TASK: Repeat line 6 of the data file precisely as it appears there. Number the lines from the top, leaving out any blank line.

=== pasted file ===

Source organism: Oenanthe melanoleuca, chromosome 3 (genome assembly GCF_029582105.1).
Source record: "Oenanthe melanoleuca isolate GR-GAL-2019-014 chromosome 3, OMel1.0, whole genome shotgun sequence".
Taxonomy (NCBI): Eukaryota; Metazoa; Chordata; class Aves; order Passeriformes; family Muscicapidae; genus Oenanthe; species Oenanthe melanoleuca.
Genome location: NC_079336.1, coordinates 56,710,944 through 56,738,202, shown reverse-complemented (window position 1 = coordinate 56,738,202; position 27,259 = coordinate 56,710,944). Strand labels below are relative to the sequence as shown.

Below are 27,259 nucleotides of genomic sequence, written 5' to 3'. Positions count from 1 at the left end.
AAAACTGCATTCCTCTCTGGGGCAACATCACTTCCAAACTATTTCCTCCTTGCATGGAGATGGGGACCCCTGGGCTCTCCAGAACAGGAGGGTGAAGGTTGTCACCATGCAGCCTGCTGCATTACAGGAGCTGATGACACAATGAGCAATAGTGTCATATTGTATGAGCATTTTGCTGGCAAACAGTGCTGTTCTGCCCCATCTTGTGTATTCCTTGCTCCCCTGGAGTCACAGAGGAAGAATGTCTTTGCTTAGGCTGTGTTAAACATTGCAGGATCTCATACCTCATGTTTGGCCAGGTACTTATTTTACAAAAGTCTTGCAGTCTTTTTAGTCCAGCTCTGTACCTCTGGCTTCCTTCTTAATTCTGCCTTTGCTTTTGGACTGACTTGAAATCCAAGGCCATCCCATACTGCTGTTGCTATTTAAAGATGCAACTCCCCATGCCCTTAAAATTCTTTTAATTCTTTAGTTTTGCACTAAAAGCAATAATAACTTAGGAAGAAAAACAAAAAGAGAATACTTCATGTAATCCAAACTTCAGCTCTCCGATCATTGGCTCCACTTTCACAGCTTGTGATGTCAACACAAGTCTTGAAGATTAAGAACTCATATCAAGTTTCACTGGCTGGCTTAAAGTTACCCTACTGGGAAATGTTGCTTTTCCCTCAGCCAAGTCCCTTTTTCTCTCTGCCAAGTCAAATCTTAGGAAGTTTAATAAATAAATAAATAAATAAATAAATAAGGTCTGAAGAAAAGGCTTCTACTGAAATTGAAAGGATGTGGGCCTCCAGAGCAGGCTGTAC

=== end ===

AAAACTGCATTCCTCTCTGGGGCAACATCACTTCCAAACTATTTCCTCCTTGCATGGAGATGGGGACCCCTGGGCTCTCCAGAACAGGAGGGTGAAGGTTGTCACCATGCAGCCTGCTGCATTACAGGAGCTGATGACACAATGAGCAATAGTGTCATATTGTATGAGCATTTTGCTGGCAAACAGTGCTGTTCTGCCCCATCTTGTGTATTCCTTGCTCCCCTGGAGTCACAGAGGAAGAATGTCTTTGCTTAGGCTGTGTTAAACATTGCAGGATCTCATACCTCATGTTTGGCCAGGTACTTATTTTACAAAAGTCTTGCAGTCTTTTTAGTCCAGCTCTGTACCTCTGGCTTCCTTCTTAATTCTGCCTTTGCTTTTGGACTGACTTGAAATCCAAGGCCATCCCATACTGCTGTTGCTATTTAAAGATGCAACTCCCCATGCCCTTAAAATTCTTTTAATTCTTTAGTTTTGCACTAAAAGCAATAATAACTTAGGAAGAAAAACAAAAAGAGAATACTTCATGTAATCCAAACTTCAGCTCTCCGATCATTGGCTCCACTTTCACAGCTTGTGATGTCAACACAAGTCTTGAAGATTAAGAACTCATATCAAGTTTCACTGGCTGGCTTAAAGTTACCCTACTGGGAAATGTTGCTTTTCCCTCAGCCAAGTCCCTTTTTCTCTCTGCCAAGTCAAATCTTAGGAAGTTTAATAAATAAATAAATAAATAAATAAATAAGGTCTGAAGAAAAGGCTTCTACTGAAATTGAAAGGATGTGGGCCTCCAGAGCAGGCTGTAC